Since its beginning in 1949, NATO—the North Atlantic Treaty Organization—has been at the center of U.S. foreign policy. The alliance was crucial during the decades of the Cold War, and the United States collaborated closely with NATO during crises in Kosovo, Afghanistan, and Libya. But does the NATO alliance still serve the best interests of the U.S.?
The NATO of today—one that has expanded to 30 member countries—risks involving the U.S. in unwanted military activities of the future, actions that were not intended in the original Atlantic alliance. In addition, the real challenges for foreign policy of 21st century are not in Europe, but in the expanding economic powerhouses in Asia, especially China. NATO Reconsidered argues that the changes in world politics in recent decades requires that the more than 70-year-old alliance should no longer be the principal focus of U.S. foreign policy.
- Makes an original and contrarian argument openly questioning U.S. participation in NATO in the 21st century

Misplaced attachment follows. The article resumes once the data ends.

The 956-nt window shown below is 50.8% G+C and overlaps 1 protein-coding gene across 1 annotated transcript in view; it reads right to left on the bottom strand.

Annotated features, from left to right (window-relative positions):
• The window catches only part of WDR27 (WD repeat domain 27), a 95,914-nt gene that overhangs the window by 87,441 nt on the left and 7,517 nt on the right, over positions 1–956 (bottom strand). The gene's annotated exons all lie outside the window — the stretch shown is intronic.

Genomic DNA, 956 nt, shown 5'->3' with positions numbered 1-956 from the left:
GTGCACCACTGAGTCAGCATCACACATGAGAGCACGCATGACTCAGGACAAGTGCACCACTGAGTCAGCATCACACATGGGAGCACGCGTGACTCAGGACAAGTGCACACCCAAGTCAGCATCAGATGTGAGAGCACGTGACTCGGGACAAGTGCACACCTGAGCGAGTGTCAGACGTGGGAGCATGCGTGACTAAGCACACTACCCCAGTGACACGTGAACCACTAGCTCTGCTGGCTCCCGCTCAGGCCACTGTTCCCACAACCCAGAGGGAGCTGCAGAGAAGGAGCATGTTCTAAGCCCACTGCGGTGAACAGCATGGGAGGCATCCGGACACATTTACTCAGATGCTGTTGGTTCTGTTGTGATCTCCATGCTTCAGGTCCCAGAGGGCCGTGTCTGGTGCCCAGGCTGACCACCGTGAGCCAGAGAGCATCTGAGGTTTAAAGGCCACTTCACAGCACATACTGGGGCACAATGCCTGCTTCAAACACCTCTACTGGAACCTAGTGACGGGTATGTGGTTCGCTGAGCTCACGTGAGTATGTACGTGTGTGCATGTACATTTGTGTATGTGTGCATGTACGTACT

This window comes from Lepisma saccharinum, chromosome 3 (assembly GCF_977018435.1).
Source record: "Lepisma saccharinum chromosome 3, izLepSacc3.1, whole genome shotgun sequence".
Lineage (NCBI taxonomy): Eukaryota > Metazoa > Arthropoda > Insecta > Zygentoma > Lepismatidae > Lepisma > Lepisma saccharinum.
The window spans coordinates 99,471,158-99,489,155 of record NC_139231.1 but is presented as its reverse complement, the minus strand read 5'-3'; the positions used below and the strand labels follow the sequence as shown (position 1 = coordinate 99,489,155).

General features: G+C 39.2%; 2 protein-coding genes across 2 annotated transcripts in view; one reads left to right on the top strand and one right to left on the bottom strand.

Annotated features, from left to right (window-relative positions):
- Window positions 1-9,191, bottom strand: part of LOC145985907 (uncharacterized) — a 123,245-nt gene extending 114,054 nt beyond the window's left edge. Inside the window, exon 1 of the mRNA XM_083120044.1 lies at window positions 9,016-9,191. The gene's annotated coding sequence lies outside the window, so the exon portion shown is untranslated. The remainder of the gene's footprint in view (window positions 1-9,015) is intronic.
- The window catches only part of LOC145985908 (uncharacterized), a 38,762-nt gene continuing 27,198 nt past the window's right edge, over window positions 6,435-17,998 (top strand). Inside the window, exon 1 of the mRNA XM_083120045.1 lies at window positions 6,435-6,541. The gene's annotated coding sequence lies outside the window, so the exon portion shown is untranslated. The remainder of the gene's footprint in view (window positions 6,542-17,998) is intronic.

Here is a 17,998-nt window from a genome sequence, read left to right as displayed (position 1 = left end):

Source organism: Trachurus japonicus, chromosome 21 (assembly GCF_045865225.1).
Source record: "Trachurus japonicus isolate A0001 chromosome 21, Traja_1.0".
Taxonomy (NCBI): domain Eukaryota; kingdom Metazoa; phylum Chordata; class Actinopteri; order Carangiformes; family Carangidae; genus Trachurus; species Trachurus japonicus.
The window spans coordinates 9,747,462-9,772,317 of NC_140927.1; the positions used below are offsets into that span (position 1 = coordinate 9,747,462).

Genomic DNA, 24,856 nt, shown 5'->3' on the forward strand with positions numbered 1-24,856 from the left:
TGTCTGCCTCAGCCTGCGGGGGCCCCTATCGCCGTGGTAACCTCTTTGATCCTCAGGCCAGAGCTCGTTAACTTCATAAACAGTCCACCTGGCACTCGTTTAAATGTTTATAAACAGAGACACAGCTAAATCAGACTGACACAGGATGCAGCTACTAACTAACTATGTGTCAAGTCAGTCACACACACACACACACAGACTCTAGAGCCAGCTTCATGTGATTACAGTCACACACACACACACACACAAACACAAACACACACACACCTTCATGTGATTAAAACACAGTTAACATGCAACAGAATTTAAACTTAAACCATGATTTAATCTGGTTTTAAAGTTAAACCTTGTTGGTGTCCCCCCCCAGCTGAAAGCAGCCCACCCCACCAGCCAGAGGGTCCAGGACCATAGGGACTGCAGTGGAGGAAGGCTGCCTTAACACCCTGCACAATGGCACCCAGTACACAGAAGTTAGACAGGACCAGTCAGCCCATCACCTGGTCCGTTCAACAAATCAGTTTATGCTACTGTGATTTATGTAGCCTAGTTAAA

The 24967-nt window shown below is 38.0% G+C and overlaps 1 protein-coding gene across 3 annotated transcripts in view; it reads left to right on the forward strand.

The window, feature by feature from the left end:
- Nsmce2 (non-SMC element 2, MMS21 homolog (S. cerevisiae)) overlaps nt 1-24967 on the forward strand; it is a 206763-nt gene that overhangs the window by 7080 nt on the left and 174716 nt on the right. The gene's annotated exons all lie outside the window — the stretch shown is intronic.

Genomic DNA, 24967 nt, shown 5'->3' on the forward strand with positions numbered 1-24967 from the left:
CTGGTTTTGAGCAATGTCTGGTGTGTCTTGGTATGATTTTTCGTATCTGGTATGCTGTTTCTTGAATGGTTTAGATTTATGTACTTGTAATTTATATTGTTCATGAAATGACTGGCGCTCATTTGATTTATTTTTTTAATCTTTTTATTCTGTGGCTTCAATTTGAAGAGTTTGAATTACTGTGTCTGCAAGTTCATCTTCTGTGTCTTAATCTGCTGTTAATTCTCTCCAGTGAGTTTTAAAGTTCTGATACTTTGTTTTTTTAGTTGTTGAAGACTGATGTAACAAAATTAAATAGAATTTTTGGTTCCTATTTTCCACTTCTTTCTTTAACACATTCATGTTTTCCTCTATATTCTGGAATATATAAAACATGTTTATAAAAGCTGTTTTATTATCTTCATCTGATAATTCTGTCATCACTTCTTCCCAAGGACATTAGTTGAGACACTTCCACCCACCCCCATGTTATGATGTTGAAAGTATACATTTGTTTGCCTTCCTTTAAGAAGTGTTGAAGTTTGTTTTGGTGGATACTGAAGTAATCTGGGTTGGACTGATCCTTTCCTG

- Takes account of NATO's full history, putting today's international reality into context
- Analyzes surprising data on Germany's growing economic and political ties to Russia, questioning Germany's reliability as a NATO ally
- Reflects the author's unique perspective on NATO stemming from experience in the State Department, in international business, and as a professor teaching world politics with a focus on Europe
- Openly eschews the globalists' "party line" and offers solid analysis and conclusions needed to ensure the U.S.' future security